Max Boeck, Ph.D.



    University of Washington - Genome Sciences


    Jason Lieb, Ph.D.
    Kerry Bloom, Ph.D.


When I was 10 I boldly declared I wanted to be a scientist. Having exhausted my Mr. Wizard kit, I decided I was destined for a life of scientific endeavour. I have, since then, been lucky enough to have been taught by a number of inspirational and encouraging mentors. In high school Dr. Ian Young let me work in his lab, in college Dr. Janis Shampay and Dr. Peter Russell inspired a deep and lasting passion for genetics in me and finally in grad schoole Dr. Bob Waterston gave me the space and time to mature into a fully fledged scientist. Having been inspired and aided by so many amazing scientists along my path, my passion is now to inspire the next generation of scientists and to help them realize their goals. The SPIRE program is an ideal environment to develop the skills necessary to impart this same ability and passion onto a new generation of scientists. I also think we as scientists have an obligation to make science more accessible to the wider public. With these same tools that I hope to use to inspire the next generation of scientists, I also hope to spread our work to the wider public.

I obtained my PhD. from the University of Washington Department of Genome Sciences in Dr. Bob Waterston's lab. While there, I focused on understanding how cell fate is activated by transcription factors during the development of the model organism C. elegans. The Waterston lab automatically tracks C. elegans development by labeling each cell with a ubiquitous histone-fused GFP and taking time-lapse movies during the first 6 hours of development. By examining embryos with specific transcription factors knocked out I was able to gain insights into the specific roles of transcription factors essential for gut development.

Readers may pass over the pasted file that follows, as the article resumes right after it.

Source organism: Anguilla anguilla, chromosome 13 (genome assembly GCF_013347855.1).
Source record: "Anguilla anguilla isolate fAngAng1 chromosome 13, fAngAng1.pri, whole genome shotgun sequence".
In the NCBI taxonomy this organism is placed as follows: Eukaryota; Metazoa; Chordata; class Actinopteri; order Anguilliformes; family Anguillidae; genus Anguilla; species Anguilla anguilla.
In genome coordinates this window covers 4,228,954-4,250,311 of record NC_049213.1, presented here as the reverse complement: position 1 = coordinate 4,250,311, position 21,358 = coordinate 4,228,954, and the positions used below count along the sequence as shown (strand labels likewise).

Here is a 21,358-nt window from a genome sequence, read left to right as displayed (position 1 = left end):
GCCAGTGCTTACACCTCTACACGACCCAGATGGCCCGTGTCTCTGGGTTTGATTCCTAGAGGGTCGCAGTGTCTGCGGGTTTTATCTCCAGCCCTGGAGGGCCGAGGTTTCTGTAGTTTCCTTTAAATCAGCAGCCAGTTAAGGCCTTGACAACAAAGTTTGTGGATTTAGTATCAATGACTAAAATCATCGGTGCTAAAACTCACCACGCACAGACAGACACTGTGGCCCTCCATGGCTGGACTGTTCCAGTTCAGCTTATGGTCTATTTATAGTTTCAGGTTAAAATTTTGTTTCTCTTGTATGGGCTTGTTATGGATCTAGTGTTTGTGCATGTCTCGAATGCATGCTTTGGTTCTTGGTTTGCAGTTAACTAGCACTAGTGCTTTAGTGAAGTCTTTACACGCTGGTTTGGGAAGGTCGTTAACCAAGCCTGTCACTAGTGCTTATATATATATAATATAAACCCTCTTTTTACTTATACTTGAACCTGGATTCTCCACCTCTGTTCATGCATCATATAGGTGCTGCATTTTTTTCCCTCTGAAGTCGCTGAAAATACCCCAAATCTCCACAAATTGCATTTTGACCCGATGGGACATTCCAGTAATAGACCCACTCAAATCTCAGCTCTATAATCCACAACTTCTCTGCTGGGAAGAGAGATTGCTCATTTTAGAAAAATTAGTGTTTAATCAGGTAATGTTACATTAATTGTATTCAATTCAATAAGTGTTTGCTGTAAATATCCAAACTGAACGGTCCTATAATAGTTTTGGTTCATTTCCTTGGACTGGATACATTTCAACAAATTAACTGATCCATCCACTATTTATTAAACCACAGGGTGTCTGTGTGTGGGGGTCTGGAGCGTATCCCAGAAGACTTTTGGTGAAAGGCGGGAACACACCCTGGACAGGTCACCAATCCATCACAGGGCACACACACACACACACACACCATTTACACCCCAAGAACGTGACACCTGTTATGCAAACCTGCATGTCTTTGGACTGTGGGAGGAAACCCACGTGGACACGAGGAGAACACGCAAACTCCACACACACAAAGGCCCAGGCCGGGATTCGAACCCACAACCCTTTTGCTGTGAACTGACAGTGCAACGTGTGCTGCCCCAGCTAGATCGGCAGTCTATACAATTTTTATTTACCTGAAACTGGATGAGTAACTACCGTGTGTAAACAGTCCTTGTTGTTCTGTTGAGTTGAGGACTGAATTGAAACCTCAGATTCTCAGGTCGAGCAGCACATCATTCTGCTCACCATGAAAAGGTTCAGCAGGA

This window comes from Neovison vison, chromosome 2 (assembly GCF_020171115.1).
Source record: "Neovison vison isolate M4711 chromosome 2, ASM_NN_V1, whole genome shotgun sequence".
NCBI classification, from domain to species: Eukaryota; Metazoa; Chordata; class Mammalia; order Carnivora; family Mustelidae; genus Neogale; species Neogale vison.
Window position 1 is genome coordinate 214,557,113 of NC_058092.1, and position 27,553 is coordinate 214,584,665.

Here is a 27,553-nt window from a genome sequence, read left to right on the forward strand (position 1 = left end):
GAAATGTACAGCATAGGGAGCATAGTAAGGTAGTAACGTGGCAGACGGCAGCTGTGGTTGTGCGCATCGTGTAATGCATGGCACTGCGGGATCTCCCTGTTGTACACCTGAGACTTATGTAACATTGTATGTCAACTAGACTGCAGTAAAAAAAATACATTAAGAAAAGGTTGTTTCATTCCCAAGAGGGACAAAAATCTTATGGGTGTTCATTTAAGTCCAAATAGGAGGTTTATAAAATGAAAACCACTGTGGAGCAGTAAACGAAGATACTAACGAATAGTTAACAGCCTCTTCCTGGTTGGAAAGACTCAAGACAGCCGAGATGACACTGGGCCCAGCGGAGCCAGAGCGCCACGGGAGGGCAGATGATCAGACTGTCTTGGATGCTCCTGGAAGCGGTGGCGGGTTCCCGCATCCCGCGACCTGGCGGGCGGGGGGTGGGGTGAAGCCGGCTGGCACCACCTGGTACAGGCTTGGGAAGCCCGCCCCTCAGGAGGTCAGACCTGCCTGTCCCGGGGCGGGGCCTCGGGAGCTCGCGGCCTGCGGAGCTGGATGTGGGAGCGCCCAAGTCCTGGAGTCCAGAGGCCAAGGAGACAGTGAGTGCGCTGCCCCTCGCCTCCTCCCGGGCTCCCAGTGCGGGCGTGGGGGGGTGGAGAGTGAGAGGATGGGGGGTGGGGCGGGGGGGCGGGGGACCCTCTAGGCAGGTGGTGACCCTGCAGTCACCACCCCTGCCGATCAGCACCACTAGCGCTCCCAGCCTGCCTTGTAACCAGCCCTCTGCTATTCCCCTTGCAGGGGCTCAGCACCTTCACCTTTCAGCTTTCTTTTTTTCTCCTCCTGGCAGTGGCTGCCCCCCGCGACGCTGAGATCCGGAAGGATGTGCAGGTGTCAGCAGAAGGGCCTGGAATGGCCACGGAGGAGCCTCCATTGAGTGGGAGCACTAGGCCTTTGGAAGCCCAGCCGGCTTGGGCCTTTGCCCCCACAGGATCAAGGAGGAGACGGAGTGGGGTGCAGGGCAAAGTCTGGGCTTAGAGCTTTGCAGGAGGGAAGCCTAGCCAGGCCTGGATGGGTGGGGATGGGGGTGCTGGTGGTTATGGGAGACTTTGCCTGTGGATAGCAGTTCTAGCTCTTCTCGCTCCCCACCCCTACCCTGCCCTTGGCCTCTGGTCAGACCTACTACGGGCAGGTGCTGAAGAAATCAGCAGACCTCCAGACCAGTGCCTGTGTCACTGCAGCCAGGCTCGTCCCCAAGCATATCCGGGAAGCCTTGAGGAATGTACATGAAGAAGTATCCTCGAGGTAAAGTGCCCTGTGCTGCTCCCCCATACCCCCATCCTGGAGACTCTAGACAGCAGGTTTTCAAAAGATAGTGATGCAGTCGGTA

In an effort to better understand how transcription factors activate genes, I came to UNC to study the dynamics of transcription factors binding to DNA in the lab of Dr. Jason Lieb. The Lieb lab is interested in understanding how information is encoded by the proteins bound to DNA. One of the key aspects to understanding this layer of information is understanding DNA-binding dynamics (protein residence time). Depending on how you measure residence time, however, you can get vastly different estimates ranging from seconds to more than ten minutes. For my project I will be working on reconciling these estimates of residence time. The Lieb lab also has a stellar record of having undergraduate researchers in the lab and getting them onto publications. I hope to continue this record and have undergraduate researchers working in conjunction with me on this project.



  • Fall 2014
    • Special Topics: Genomics and Public Health, North Carolina Central University
  • Spring 2014
    • Principles of Biology with lab, North Carolina Central University